This Week in Apps: Parler deplatformed, alt apps rise, looking back at 2020 trends
January 16, 2021 at 11:00 AM EST
Welcome back to This Week in Apps, the weekly TechCrunch series that recaps the latest in mobile OS news, mobile applications and the overall app economy. The app industry is as hot as ever, with a record 218 billion downloads and $143 billion in global consumer spend in 2020. Consumers last year also spent 3.5 trillion minutes using […]
Welcome back to This Week in Apps, the weekly TechCrunch series that recaps the latest in mobile OS news, mobile applications and the overall app economy.
The app industry is as hot as ever, with a record 218 billion downloads and $143 billion in global consumer spend in 2020.
Consumers last year also spent 3.5 trillion minutes using apps on Android devices alone. And in the U.S., app usage surged ahead of the time spent watching live TV. Currently, the average American watches 3.7 hours of live TV per day, but now spends four hours per day on their mobile devices.
Apps aren’t just a way to pass idle hours — they’re also a big business. In 2019, mobile-first companies had a combined $544 billion valuation, 6.5x higher than those without a mobile focus. In 2020, investors poured $73 billion in capital into mobile companies — a figure that’s up 27% year-over-year.Top StoriesThe right-wing gets deplatformed
Last weekend, Google and Apple removed Parler from their respective app stores, the latter after first giving the app 24 hours to come up with a new moderation strategy to address the threats of violence and illegal activity taking place on the app in the wake of the Capitol riot. When Parler failed to take adequate measures, the app was pulled down.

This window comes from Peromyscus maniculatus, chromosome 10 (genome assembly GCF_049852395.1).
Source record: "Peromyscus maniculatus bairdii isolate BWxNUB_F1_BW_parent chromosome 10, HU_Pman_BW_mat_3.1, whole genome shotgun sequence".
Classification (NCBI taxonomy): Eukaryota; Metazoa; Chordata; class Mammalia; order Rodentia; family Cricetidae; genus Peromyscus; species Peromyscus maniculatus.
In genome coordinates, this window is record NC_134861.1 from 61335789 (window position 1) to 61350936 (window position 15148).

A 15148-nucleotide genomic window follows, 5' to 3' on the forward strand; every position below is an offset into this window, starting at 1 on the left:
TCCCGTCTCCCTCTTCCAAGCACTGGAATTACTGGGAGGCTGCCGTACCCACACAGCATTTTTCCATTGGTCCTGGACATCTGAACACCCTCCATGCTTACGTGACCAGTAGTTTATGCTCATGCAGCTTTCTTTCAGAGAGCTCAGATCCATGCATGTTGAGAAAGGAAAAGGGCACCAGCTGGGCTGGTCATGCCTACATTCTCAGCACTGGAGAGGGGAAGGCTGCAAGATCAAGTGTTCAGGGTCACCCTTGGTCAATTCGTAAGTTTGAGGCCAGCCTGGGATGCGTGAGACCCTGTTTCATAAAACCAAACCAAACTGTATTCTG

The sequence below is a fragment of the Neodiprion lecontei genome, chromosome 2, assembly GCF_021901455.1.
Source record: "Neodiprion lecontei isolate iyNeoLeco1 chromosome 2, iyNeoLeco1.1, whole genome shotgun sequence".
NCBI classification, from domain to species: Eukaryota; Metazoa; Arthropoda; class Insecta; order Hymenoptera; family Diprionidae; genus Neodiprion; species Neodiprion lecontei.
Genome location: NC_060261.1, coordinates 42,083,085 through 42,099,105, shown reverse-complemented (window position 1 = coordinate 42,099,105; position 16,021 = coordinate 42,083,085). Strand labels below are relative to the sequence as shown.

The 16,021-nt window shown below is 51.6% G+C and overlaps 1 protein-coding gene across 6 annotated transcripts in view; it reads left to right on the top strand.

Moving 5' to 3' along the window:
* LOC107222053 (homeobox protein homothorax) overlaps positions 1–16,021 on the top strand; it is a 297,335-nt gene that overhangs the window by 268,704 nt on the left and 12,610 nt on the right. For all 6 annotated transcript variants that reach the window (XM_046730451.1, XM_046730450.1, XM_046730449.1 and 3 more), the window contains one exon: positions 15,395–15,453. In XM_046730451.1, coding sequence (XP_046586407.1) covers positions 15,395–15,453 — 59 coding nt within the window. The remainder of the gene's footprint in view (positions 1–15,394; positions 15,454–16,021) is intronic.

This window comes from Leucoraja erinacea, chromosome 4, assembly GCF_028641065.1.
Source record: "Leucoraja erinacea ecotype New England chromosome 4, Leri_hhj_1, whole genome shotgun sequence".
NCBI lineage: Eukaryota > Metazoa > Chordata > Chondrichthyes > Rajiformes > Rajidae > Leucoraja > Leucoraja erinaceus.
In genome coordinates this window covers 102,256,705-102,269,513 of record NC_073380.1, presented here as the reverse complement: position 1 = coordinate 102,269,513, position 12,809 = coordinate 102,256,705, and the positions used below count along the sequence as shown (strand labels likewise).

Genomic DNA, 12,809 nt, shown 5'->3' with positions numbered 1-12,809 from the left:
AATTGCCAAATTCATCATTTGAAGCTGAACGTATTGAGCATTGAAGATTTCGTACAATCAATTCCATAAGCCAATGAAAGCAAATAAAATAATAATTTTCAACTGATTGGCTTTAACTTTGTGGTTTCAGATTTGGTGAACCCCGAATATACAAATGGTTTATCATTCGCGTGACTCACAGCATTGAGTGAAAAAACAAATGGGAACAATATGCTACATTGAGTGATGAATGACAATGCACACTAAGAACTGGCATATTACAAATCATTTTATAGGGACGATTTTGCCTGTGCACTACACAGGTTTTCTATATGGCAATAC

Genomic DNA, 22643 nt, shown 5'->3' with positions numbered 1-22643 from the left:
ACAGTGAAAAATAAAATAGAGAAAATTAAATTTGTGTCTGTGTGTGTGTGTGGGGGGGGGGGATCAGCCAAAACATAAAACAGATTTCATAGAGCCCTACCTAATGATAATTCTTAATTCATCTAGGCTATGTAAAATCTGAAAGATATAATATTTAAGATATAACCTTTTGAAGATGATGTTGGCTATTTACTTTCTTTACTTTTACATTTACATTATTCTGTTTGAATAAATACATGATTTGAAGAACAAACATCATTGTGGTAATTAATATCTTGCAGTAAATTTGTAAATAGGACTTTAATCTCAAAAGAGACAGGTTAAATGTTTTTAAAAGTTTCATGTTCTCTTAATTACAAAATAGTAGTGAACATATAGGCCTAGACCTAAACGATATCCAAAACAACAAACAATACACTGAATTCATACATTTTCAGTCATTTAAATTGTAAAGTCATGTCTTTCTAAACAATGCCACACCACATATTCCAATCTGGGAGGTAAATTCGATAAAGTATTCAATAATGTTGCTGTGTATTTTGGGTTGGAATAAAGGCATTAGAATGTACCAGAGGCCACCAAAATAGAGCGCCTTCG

What happened afterwards was unprecedented. All of Parler’s technology backend services providers pulled support for Parler, too, including Amazon AWS (which has led to a lawsuit), Stripe and even Okta, which Parler was only using as a free trial. Other vendors also refused to do business with the app, potentially ending its ability to operate for good.
But although Parler is down, its data lives on. Several efforts have been made to archive Parler data for posterity — and for tipping off the FBI. Gizmodo made a map using the GPS data of 70,000 Parler posts. Another effort, Y’all Qaeda, is also using location data to map videos from Parler to locations around the Capitol building.
These visualizations are possible because the data itself was quickly archived by internet archivist @donk_enby before Parler was taken down, and because Parler stored rich metadata with each user’s post. That means each user’s precise location was recorded when they uploaded their photos and videos to the app.
It’s a gold mine for investigators and a further indication of the privilege these rioters believed they had to avoid prosecution or the extent to which they were willing to throw their life away for their cause — the false reality painted for them by Trump, his allies and other outlets that repeated the “big lie” until they truly believed only a revolution could save our democracy.
The move to kick Parler offline followed the broader deplatforming of Trump, who’s accused of inciting the violence, in part by his refusal to concede and his continued lies about a “rigged election.” As a result, Trump has been deplatformed across social platforms like Twitter, Facebook, Instagram, TikTok, Twitch, YouTube, Reddit, Discord and Snapchat, while e-commerce platform Shopify kicked out Trump merch shops and PayPal refused to process transactions for some groups of Trump supporters.Alternative social apps post gains following Capitol riot
Parler was the most high-profile app used by the Capitol rioters, but others found themselves compromised by the same crowd. Walkie-talkie app Zello, for instance, was used by some insurrectionists during the January 6 riot to communicate. Telegram, meanwhile, recently had to block dozens of hardcore hate channels that were threatening violence, including those led by Nazis (which were reported for years with no action by the company, some claim).
Now, many in the radical right are moving to new platforms outside of the mainstream. Immediately following the Capitol riot, MeWe, CloutHub and other privacy-focused rivals to big tech began topping the app stores, alongside the privacy-focused messengers Signal and Telegram. YouTube alternative Rumble also gained ground due to recent events. Right-wingers even mistakenly downloaded the wrong “Parlor” app and a local newspaper app they thought was the uncensored social network Gab. (They’re not always the brightest bulbs.)